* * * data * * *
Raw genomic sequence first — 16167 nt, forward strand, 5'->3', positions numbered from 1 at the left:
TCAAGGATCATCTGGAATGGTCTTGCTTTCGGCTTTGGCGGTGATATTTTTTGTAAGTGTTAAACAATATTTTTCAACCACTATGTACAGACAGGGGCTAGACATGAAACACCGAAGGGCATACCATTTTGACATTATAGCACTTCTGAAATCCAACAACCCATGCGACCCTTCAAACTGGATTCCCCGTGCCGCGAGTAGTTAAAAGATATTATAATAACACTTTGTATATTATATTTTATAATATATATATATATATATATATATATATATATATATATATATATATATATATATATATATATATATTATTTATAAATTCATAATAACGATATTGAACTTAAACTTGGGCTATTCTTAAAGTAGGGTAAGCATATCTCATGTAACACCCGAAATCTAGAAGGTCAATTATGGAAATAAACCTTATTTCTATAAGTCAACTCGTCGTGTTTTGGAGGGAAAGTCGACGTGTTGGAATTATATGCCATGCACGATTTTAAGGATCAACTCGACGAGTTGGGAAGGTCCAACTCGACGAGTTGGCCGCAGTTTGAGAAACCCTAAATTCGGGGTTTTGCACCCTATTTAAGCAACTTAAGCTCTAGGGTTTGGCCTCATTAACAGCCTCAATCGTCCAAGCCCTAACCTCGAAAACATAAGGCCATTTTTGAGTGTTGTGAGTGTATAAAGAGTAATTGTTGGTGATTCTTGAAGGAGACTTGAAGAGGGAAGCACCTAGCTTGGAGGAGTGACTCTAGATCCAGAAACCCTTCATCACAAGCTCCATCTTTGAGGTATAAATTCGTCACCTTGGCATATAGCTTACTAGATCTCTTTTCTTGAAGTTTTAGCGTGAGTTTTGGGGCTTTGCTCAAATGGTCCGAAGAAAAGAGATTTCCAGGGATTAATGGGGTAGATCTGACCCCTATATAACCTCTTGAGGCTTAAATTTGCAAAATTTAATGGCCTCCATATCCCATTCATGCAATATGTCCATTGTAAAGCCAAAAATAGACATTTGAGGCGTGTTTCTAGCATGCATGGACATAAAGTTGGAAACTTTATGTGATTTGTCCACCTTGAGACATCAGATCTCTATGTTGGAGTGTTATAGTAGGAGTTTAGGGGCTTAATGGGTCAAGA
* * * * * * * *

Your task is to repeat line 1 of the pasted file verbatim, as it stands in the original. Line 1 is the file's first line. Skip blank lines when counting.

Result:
Raw genomic sequence first — 16167 nt, forward strand, 5'->3', positions numbered from 1 at the left: